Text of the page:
RELIGION is way off-topic for us, but it’s Sunday and there’s no news of The Controversy between evolution and creationism. Religion is always in the background of The Controversy because without it there wouldn’t be any Controversy. So maybe this isn’t too much of a departure from our traditional concerns.
Religion usually involves three distinct components. First there’s the thing believed in — one or more gods or spirits, or fate, or (lately) an intelligent designer. Such entities precede and are said to be responsible for the laws of nature. We’ll refer to all of these collectively with the term “deity.” The natural world is said to be evidence for the deity’s existence. That’s a debatable but unresolvable proposition, so we won’t debate it.
In addition to the deity, there’s the religion about that deity, consisting of scriptures, dogma, rituals, and customs — which we’ll call the paraphernalia or the trappings of the religion. Finally there’s the priesthood — those who practice the trade of priestcraft and preside over the religion, claiming that both they and their trappings are sanctioned by the deity — and who usually assert that they have a special knowledge of and influence with the deity. All three — the deity, the trappings, and the priesthood — are different things, and together they’re what most of us call religion.
The trappings and the priesthood are the aspects of religion that are actually known to influence our lives, but intellectually they’re of far lesser concern than the deity itself. So we’ll discuss the deity, without which the trappings are meaningless and the priesthood are either fools or rascals.
Deities, by definition, are impossible to understand, so that doesn’t leave us much to talk about. We’ll have to think about something less grandiose than a deity, and try to work our way up. Therefore, let us consider gravity. (For our earlier posts on gravity, see: When Gravity was a Theory in Crisis, and also: Down With Gravity!)
Gravity shares some qualities with a deity — especially the traditional Jewish-Christian-Islamic deity. Gravity is everywhere and it always has been (as far back as really matters), it never dies, it’s invisible, it needs no food, no sleep, it’s always on duty (so to speak), it functions with perfect “justice,” behaving the same for rich and poor, it’s largely responsible for our existence, etc. We could go on, but you get the picture — such as it is.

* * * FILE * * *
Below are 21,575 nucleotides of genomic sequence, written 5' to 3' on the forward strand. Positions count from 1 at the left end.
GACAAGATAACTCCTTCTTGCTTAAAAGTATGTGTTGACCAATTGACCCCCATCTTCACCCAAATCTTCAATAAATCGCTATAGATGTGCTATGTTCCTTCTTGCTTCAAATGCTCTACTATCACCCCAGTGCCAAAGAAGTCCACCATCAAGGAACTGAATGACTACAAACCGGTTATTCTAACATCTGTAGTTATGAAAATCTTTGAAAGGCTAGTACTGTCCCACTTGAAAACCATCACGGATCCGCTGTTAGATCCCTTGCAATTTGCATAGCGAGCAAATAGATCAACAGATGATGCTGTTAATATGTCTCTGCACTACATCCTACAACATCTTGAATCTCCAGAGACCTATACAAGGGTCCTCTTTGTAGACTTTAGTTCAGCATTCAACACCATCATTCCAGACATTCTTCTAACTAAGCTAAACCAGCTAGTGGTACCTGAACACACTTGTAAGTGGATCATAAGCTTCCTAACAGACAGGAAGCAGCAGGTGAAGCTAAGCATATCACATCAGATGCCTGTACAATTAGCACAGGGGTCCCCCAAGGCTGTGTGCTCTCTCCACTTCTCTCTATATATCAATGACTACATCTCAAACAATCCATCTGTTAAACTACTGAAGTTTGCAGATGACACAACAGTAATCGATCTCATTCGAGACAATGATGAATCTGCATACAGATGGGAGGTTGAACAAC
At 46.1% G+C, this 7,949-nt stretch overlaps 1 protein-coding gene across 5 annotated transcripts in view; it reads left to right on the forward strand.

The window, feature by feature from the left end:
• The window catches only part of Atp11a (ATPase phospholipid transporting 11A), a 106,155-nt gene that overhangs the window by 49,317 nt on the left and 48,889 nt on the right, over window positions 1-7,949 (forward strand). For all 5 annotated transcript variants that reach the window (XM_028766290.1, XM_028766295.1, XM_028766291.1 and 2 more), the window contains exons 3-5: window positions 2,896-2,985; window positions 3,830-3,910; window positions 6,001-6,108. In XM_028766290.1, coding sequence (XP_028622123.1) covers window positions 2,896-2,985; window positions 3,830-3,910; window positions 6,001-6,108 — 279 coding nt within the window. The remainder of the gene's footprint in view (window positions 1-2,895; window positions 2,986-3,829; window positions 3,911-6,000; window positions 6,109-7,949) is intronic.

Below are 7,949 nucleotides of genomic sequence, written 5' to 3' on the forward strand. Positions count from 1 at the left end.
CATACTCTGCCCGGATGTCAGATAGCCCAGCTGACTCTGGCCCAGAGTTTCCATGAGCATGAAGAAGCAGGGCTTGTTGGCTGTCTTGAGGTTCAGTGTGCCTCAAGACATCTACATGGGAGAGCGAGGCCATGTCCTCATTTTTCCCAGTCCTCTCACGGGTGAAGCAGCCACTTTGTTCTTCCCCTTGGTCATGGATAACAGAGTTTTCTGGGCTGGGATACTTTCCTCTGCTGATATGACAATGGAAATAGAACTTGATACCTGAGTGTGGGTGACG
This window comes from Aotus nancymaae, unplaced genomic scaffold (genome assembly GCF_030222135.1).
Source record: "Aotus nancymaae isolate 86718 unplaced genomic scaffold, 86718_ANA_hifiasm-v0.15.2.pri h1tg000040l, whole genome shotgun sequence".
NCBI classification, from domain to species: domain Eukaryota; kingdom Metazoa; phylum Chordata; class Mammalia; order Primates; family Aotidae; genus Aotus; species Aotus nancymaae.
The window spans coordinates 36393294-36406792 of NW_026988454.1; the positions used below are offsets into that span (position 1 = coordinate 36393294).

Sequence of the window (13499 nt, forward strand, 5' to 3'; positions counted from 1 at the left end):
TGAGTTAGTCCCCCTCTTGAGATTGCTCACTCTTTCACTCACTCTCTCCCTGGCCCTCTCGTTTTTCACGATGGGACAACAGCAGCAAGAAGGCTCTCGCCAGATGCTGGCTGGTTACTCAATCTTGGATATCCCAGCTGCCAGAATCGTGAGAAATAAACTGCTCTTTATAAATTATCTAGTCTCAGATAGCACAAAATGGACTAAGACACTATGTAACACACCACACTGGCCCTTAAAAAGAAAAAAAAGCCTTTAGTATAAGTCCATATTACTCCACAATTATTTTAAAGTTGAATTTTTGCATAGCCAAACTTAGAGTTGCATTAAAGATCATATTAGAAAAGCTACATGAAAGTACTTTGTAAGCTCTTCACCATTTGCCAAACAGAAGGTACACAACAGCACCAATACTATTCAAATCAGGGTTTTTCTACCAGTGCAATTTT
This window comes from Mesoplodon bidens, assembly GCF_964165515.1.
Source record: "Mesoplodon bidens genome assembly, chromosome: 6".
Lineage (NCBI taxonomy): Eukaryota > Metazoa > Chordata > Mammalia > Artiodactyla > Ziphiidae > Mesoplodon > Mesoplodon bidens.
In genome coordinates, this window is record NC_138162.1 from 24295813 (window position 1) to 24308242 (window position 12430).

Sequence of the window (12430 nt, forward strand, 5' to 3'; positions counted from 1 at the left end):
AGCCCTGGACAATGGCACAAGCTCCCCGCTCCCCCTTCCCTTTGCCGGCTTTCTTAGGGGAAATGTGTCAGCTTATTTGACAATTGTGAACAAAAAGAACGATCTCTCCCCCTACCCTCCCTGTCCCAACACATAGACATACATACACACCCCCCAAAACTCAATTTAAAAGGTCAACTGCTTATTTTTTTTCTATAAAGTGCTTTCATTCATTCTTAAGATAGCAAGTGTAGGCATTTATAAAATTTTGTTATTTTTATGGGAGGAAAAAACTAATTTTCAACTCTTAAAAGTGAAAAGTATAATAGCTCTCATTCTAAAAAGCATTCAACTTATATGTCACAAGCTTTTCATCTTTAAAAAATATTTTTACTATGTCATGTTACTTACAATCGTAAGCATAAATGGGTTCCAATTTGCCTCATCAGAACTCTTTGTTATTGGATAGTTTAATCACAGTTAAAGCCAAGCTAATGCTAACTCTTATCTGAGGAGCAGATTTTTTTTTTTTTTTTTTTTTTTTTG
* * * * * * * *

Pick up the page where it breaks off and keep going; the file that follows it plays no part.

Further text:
By organizing our thoughts about gravity, and using that as a model (a very weak model to be sure) we may be able to apply at least some of that thinking to a deity.
Our first thought is that although we need gravity, gravity doesn’t need us. It functions quite well throughout the universe — in most of which we are not present. There’s no evidence that gravity is aware of us — or anything else — or that it’s in any way conscious.
We can accept gravity’s existence, we can ignore it, or we can even deny it. None of that matters. Gravity is there and it does what it does, regardless of our opinions. We can try our best to understand it, because understanding is good and useful. We’ve made some considerable progress in that regard, but our knowledge is woefully incomplete. We don’t even know if it’s a stand-alone force or the result of other forces we don’t yet know about. That doesn’t matter in our everyday lives. We watch our step because the thing we call gravity exists — regardless of our understanding.
Now let us suppose that somewhere some group of people — recognizing gravity’s importance — have put together a religion about it, with all the trappings — rituals, ceremonies, ancient writings, holidays, etc. They’d have a priesthood, of course. The priests would instruct the Church of Gravity’s members how gravity wants them to behave. They would probably have predictions about things that will fall down in the future, and sometimes those predictions come true. They would also have warnings that if we don’t behave properly we’re going to suffer a fall. Some members will indeed fall down from time to time, and the priests can react with appropriate smugness. You get the idea. But aside from the priesthood’s influence on its members, does the Church of Gravity really have any meaning?
We doubt that gravity would care about the church or its activities. Gravity is what it is and it does what it does. All the church’s chanting and candle-lighting won’t make any difference to gravity. It’s beneficial, of course, for everyone to be aware of gravity, and church membership can be valuable in that regard; but it certainly isn’t necessary for that awareness. We know what is known about gravity, and we know it without the help of the church.
The church adds nothing of any additional value. Well, it may be an enjoyable experience for the members, but the gravity-priests can’t make anyone float. The devout will still die if they fall off a cliff. When things aren’t going well, exhortations to bring the people “back to gravity” may serve to increase the priesthood’s flock, but they’re otherwise meaningless, as there’s no way for anyone to ever get away from gravity in the first place.
Gravity doesn’t care if we light candles or if we support the gravity priesthood. All we need to do is watch our step and play by the rules. If we get drunk and dance at the edge of the roof, we’re probably going to fall. But if we don’t recite the right rituals on the right days, gravity won’t get angry and pancake us in our beds out of spite. Gravity always plays fair, has no favorites or rejects, and never behaves arbitrarily.
Would a deity behave differently?
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